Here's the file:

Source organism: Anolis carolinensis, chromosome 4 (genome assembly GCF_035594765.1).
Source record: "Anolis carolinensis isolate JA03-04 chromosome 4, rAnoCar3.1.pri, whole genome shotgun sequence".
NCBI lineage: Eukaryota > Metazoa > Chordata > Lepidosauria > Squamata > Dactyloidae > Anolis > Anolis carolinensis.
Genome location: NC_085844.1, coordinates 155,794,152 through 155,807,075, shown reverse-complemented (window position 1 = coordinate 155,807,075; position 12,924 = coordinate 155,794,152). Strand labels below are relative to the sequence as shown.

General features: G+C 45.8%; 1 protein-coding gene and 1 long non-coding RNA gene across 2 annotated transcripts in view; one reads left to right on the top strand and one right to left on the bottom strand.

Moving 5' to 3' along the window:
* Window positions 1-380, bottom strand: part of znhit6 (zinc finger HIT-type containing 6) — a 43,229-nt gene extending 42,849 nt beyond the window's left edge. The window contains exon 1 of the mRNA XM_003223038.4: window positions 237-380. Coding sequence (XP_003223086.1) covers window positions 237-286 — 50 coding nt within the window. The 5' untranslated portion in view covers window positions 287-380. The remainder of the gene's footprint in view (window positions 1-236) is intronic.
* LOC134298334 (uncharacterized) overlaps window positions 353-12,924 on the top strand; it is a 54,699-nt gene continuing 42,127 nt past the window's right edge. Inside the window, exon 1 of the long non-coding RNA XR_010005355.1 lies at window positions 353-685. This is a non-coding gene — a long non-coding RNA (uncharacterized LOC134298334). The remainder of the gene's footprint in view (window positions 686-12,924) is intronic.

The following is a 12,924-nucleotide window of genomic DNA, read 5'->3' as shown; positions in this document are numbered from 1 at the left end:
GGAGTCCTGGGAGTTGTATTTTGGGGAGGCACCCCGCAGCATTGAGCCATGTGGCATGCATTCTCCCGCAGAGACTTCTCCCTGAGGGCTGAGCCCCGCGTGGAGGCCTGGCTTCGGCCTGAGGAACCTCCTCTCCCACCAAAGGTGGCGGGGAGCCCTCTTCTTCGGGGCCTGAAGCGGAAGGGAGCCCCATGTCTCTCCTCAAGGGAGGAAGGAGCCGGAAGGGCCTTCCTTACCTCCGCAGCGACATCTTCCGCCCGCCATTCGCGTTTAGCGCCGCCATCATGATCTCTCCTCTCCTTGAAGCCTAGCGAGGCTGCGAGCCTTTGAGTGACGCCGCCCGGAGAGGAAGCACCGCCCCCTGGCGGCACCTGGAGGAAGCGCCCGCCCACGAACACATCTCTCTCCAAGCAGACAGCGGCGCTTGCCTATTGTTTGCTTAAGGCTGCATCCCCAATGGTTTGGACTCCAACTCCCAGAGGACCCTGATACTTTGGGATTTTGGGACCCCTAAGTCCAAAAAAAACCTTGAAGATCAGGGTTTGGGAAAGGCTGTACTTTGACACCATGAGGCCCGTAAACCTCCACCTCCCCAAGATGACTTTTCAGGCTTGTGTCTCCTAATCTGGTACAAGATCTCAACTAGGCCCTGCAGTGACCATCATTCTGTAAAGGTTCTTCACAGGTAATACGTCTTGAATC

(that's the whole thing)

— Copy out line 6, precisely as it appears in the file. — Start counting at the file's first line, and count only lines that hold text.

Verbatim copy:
Moving 5' to 3' along the window: